BANKING SECTOR STABILITY IN ZIMBABWE: Strengthening Transparency and Accountability
On 10 September 2015, the Southern African Political Economy Series (SAPES) Trust held a Policy Dialogue Forum on the subject of stabilizing the banking sector within the context of greater transparency and accountability. The two presenters were Messrs Sam Malaba, President of the Bankers’ Association of Zimbabwe, and Prosper Chitambara from the Labour and Economic Development Institute of Zimbabwe (LEDRIZ); with Dr Phineas Kadenge, Chairperson of Economic Department at the University of Zimbabwe, as discussant. I chaired the session that was set in the background of a recent Presidential State of the Nation Address and an IMF mission to Zimbabwe.
Mr Malaba’s presentation covered the current state of banking and outlined a positive picture of growing reforms. The coming into effect of Zimbabwe Asset Management Company (ZAMCO) and the RBZ Debt Assumption Bill had reduced indebtedness in the banking sector (by at least $15.7 million) after taking over Non-Performing Loans (NPLs), but not those arising from insider trading. Bank supervision by the RBZ was including stress tests and monitoring capital adequacy. The BAZ, Ministry of Finance and RBZ held regular consultative meetings, and working relationships were generally good under this “partnership in policy making and management” of the banking sector.
The establishment of a Credit Reference Bureau was under way and this would help bankers improve their lending practices by avoiding chronic defaulters. The forthcoming Banking Act would address issues of good corporate governance, improve bank supervision, prescribe that each bank must have a Risk and Audit Committee, while failing banks were “quietly negotiating a surrender of their licences to the RBZ”. There was still need to address the loan to deposit ratios in the sector, as well as increasing liquidity issues in an environment where exports were only half the volume of imports – leading to a persistently high trade deficit. Although there was a view that Zimbabwe was over-banked, this was not the view of BAZ; although there is room for some consolidation.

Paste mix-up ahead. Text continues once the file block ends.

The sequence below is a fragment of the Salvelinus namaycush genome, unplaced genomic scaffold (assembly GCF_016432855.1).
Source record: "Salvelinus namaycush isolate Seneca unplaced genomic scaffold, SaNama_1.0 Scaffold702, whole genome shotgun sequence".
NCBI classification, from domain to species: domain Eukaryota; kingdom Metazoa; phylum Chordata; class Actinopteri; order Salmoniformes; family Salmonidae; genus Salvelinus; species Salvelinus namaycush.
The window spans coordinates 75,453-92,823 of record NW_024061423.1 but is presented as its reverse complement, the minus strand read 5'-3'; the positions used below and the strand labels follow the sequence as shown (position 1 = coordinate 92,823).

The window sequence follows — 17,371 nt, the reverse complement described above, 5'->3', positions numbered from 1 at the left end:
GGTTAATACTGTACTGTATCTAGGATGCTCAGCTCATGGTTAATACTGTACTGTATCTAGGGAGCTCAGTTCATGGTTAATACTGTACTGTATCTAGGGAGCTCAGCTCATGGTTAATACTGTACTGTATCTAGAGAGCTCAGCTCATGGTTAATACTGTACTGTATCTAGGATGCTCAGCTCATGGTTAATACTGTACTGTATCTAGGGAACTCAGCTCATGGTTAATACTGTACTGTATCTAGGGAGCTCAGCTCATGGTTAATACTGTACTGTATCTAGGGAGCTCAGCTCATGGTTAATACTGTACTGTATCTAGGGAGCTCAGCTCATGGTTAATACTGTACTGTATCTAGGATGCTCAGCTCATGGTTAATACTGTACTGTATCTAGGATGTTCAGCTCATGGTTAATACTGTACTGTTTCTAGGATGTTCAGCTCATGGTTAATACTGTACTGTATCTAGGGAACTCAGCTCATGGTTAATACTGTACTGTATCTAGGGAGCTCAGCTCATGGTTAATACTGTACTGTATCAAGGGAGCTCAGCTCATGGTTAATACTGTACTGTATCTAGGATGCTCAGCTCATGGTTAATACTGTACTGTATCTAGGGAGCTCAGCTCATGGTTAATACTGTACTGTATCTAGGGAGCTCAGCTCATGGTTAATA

Mr Chitambara provided a broad overview of the Zimbabwe banking sector very much along the lines outlined by Mr Malaba, but added the dimension of size comparison between Zimbabwe, South Africa, and Nigeria – concluding that the Zimbabwe banking sector faced major growth challenges. Both Messrs Chitambara and Kadenge concurred with Mr Malaba that there was promise of improved governance in the forthcoming Banking Act, but wanted more done in terms of past shortcomings in the sector – especially over money lost by clients when the RBZ took over accounts and used these funds during the hyperinflationary period.
During discussions, the audience expressed concern over several issues, among them the quality of bonds being issued by the RBZ, problems of disclosure in the sector, lack of liability on the part of RBZ and indigenous banks that had collapsed, uncertainty over stability in the sector especially in view of the impact Rand/US$ value is having on the Zimbabwe economy, fear about future banking policies, and an overall mistrust of the banking sector by the population.
RBZ Debt Assumption Bill
The audience was concerned about problems of accountability and transparency in the way this Bill had been formulated and passed into law. From an accountability perspective, concern was expressed that individuals and institutions that handled and benefitted from the funds had not been asked to account for their activities or use of funds and accept responsibility. Instead, Government had assumed the debt, which would be repaid by the whole population while benefits had gone to a few individuals. Secondly, there had been little transparency in the handling of the bill and its provisions, especially the poor disclosure, clarity, and accuracy of information as to who had benefitted and by how much. Concern was expressed that the bill had set a bad precedence of impunity, and this did not give the population confidence that similar actions would be punished in future.
Background to the Bill and emerging issues
Objectives of the Bill: The bill was an attempt to clean up the Reserve Bank balance sheet; while putting in place a mechanism to document details of the debt. It consolidated domestic and external debt within the total sovereign debt; clearing the way for a less encumbered RBZ to resume its normal activities.